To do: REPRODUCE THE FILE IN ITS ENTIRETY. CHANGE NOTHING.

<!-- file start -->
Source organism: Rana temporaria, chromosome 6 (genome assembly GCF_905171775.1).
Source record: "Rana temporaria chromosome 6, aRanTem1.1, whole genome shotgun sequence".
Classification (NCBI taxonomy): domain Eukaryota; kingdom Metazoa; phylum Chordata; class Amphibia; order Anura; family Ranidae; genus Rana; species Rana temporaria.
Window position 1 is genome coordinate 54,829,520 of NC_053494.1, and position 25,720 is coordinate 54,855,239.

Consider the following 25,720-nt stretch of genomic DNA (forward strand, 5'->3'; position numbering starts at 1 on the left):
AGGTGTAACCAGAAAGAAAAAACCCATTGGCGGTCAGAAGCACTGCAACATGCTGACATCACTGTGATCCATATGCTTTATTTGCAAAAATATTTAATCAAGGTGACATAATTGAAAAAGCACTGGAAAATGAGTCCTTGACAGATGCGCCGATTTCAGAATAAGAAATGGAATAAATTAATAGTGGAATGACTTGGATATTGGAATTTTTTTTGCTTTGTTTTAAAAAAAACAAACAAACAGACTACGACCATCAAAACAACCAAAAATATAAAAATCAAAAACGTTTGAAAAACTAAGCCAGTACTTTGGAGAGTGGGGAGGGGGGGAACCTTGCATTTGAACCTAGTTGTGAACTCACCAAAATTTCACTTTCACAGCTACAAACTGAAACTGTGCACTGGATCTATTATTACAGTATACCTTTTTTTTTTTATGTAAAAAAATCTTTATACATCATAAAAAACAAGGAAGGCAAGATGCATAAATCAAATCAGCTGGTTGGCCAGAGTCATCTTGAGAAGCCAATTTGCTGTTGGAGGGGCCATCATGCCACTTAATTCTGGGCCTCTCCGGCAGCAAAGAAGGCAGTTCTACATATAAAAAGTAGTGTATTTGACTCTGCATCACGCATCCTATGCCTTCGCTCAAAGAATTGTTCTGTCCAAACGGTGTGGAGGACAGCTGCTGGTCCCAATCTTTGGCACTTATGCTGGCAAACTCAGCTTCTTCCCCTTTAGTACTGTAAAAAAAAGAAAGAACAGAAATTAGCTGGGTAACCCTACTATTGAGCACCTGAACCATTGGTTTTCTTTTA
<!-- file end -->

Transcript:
Source organism: Rana temporaria, chromosome 6 (genome assembly GCF_905171775.1).
Source record: "Rana temporaria chromosome 6, aRanTem1.1, whole genome shotgun sequence".
Classification (NCBI taxonomy): domain Eukaryota; kingdom Metazoa; phylum Chordata; class Amphibia; order Anura; family Ranidae; genus Rana; species Rana temporaria.
Window position 1 is genome coordinate 54,829,520 of NC_053494.1, and position 25,720 is coordinate 54,855,239.

Consider the following 25,720-nt stretch of genomic DNA (forward strand, 5'->3'; position numbering starts at 1 on the left):
AGGTGTAACCAGAAAGAAAAAACCCATTGGCGGTCAGAAGCACTGCAACATGCTGACATCACTGTGATCCATATGCTTTATTTGCAAAAATATTTAATCAAGGTGACATAATTGAAAAAGCACTGGAAAATGAGTCCTTGACAGATGCGCCGATTTCAGAATAAGAAATGGAATAAATTAATAGTGGAATGACTTGGATATTGGAATTTTTTTTGCTTTGTTTTAAAAAAAACAAACAAACAGACTACGACCATCAAAACAACCAAAAATATAAAAATCAAAAACGTTTGAAAAACTAAGCCAGTACTTTGGAGAGTGGGGAGGGGGGGAACCTTGCATTTGAACCTAGTTGTGAACTCACCAAAATTTCACTTTCACAGCTACAAACTGAAACTGTGCACTGGATCTATTATTACAGTATACCTTTTTTTTTTTATGTAAAAAAATCTTTATACATCATAAAAAACAAGGAAGGCAAGATGCATAAATCAAATCAGCTGGTTGGCCAGAGTCATCTTGAGAAGCCAATTTGCTGTTGGAGGGGCCATCATGCCACTTAATTCTGGGCCTCTCCGGCAGCAAAGAAGGCAGTTCTACATATAAAAAGTAGTGTATTTGACTCTGCATCACGCATCCTATGCCTTCGCTCAAAGAATTGTTCTGTCCAAACGGTGTGGAGGACAGCTGCTGGTCCCAATCTTTGGCACTTATGCTGGCAAACTCAGCTTCTTCCCCTTTAGTACTGTAAAAAAAAGAAAGAACAGAAATTAGCTGGGTAACCCTACTATTGAGCACCTGAACCATTGGTTTTCTTTTA